7.30pm the grand  opening of kwame Dawes Wisteria. http://www.rfh.org.uk/poetryinternational/kwameDawes.html    Five hundred or so people fill the
Purcell rooms and the concert introduced by Ruth Borthwick is on. Wisteria are a set of poems and photos written by Kwame Dawes in interviews with the people  of South Carolina. Kwame is a Caribbean   academic and poet. The music is operatic and of the deep South and I am moved   to tears. Maybe it’s the jet lag mixed with the moving tones. By  8pm   I am in floods of tears. Music should move – poetry should destroy and rebuild
in the same action. I am in pieces, remind of why I do what I do and why   artists are  the salt of the earth. I’m sat next to the beautiful Grace Nichols and the wonderful John Agard. Grace  encouraged my first reading twenty years ago and here she is. I see old
colleagues patience agbabi linton kwesi Johnson Bernadine Evaristo and many  many others. It is an inspirational event. The company of artists is a great   thing – its my favourite past time.  And   here we are. Poetry International.  If  poems are royalty and we their dressers then the grand procession has begun.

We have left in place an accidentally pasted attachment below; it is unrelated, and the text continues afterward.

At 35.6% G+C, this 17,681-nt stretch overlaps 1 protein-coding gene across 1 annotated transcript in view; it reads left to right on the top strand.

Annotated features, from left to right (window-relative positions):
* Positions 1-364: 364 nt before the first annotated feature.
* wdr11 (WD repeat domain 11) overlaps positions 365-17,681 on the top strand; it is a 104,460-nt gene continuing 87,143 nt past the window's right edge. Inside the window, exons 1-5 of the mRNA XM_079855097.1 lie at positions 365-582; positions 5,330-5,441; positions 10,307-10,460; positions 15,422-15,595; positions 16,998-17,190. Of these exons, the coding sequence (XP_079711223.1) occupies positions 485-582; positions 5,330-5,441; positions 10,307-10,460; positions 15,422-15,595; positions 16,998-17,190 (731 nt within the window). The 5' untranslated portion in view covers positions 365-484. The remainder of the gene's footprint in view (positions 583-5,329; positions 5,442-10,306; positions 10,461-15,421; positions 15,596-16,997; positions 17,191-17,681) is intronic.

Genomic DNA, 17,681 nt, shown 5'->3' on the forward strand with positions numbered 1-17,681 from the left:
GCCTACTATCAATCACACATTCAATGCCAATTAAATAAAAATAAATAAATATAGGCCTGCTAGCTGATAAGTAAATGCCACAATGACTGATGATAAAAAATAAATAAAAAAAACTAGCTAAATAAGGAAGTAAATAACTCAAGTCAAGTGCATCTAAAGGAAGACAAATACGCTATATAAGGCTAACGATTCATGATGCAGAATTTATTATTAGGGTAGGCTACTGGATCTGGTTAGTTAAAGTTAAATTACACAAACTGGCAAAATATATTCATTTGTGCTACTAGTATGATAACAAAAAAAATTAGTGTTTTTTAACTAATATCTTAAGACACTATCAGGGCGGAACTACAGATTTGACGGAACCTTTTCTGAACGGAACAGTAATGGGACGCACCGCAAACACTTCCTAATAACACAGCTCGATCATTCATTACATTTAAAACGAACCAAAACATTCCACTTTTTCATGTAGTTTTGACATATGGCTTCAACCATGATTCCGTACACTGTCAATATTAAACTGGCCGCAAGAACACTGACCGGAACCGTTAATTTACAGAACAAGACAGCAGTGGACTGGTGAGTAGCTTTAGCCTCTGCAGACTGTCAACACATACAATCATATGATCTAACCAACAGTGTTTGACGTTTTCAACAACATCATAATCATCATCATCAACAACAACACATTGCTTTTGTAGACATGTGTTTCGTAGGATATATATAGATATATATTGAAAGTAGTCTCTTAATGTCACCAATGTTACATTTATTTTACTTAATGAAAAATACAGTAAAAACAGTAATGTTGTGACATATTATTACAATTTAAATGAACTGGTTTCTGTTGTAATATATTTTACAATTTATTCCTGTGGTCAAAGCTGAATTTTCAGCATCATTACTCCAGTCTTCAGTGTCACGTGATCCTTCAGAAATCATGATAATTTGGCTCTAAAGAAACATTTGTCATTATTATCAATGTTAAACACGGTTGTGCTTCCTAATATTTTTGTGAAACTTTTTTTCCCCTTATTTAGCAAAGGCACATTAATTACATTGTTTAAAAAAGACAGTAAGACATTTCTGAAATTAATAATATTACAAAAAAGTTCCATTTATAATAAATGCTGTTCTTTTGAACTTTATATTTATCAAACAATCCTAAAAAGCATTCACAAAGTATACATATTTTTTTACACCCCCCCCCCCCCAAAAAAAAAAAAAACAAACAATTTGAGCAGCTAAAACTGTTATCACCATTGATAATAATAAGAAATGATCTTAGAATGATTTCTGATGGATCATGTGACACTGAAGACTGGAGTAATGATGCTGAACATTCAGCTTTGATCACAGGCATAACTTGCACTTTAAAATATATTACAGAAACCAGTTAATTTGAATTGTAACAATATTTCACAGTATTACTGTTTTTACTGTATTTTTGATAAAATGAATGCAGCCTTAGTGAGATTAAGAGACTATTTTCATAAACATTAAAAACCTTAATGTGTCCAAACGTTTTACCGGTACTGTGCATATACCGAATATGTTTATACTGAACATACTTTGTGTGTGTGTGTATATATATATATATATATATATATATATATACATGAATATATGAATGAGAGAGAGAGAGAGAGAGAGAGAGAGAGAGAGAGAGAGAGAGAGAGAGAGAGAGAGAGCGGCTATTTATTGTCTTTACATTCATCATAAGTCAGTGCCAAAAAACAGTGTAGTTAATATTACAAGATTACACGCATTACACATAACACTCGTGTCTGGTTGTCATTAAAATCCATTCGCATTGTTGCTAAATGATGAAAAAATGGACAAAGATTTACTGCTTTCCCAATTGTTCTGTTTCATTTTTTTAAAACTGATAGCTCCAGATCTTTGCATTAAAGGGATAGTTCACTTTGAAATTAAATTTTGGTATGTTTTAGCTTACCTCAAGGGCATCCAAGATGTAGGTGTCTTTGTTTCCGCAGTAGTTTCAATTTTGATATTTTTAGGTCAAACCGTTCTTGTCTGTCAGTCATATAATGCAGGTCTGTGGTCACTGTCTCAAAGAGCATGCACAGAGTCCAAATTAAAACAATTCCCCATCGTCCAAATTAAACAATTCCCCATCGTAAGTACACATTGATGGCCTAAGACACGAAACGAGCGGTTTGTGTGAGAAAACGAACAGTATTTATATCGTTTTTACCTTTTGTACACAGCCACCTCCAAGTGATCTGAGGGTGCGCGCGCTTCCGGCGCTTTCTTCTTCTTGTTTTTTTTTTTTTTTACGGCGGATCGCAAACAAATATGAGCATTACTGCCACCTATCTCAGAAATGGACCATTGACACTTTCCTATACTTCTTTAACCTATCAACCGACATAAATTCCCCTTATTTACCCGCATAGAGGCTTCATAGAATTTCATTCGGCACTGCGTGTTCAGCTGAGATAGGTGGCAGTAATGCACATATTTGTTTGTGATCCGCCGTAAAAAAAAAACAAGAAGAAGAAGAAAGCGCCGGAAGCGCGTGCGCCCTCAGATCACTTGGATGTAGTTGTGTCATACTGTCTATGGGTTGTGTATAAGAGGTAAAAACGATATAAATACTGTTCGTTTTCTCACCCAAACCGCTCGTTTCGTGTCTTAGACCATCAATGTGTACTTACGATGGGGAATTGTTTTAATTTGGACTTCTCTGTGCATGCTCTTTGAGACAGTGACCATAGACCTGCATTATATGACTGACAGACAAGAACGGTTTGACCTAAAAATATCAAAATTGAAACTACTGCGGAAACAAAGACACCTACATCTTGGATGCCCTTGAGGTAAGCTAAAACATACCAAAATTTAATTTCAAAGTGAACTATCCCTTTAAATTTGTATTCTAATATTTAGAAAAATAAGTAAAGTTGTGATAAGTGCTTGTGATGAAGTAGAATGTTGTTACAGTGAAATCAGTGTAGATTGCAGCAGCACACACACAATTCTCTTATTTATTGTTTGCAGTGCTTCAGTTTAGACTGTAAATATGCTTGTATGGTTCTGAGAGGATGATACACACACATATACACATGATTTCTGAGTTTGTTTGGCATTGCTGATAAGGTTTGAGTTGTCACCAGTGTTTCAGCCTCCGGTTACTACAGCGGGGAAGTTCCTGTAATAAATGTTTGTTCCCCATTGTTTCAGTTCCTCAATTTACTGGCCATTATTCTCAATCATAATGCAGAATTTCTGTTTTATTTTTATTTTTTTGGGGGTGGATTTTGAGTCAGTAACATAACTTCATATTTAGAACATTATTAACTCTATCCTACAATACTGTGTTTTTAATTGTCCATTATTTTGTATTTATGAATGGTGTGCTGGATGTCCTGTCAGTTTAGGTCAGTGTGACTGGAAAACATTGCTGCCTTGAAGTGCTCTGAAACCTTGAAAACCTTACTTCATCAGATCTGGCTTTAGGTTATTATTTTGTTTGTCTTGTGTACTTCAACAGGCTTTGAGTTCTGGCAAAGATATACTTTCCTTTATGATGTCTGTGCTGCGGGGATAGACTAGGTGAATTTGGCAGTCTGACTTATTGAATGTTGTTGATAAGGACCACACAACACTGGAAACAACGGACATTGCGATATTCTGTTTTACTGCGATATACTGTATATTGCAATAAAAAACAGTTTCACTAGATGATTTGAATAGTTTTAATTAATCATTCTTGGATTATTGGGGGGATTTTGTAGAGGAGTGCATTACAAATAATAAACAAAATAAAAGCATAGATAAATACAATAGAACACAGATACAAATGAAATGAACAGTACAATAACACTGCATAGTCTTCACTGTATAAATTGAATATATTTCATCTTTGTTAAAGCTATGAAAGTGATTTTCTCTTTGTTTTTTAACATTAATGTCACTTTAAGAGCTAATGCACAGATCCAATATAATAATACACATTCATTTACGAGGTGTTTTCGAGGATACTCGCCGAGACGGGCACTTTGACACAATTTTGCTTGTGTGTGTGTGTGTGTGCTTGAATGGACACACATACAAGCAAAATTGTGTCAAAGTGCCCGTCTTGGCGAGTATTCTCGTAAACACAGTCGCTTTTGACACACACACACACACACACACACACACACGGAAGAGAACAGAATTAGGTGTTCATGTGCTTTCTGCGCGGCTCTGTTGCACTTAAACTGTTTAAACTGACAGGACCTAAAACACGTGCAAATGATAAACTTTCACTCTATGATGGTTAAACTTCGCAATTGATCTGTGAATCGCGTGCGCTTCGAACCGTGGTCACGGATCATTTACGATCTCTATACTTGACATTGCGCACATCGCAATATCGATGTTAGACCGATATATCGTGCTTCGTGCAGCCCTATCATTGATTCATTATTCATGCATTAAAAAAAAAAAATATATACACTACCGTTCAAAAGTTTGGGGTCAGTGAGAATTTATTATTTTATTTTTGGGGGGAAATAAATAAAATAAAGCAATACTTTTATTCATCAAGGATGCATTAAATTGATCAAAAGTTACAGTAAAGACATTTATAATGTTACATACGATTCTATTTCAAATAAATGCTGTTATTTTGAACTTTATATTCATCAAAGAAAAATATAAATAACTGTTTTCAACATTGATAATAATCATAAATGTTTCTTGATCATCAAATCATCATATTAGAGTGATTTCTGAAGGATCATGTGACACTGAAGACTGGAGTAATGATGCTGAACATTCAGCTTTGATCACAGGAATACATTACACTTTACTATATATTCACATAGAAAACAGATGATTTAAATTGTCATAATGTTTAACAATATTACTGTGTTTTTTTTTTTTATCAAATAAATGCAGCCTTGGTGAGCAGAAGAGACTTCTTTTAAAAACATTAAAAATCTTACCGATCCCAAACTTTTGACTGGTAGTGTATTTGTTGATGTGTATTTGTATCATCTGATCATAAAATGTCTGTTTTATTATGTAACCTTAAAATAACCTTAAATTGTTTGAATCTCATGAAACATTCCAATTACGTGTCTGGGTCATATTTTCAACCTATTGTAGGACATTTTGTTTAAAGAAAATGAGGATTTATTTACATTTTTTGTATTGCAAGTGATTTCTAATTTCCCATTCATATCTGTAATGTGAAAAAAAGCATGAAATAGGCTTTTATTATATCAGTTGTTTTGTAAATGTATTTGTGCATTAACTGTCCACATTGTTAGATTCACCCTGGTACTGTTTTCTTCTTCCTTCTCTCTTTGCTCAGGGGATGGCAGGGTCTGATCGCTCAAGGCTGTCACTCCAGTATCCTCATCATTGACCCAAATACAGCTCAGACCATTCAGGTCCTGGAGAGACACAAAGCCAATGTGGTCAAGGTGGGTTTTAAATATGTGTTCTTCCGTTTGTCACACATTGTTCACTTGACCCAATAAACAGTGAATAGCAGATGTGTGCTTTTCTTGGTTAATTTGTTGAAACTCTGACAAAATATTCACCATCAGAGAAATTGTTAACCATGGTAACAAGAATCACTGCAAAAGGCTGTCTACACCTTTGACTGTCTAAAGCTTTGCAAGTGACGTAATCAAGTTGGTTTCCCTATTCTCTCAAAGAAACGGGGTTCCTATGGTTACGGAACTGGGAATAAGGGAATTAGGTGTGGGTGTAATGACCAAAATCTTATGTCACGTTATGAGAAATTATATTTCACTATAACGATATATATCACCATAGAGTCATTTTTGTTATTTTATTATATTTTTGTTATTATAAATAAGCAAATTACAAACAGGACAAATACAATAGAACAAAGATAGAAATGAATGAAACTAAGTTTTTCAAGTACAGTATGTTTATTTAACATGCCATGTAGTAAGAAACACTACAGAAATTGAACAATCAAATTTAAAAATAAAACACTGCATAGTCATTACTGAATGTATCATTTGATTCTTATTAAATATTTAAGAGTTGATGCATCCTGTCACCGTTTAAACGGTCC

After the event the performers and others do the food and   drink thing. It is now 11pm. I have a   brilliant conversation with Linton regarding the establishment of the term Dub
Poetry. Linton is the person who coined the term when describing  DJs chanting as Dub Poetry. He did this in a   newspaper in Jamaica.    The term was then appropriated,  promoted and popularised  by Oku Onuora who though in prison at the time  had written a book of poetry himself.  Linton reviewed his book using the term. Oku  Onuora performed at the bob Marley One Love Peace Concert: the one where he  held the hands of the two opposing political leaders above his head. At that   precise moment lightening struck.  Now  that’s history right there. Poetry International.

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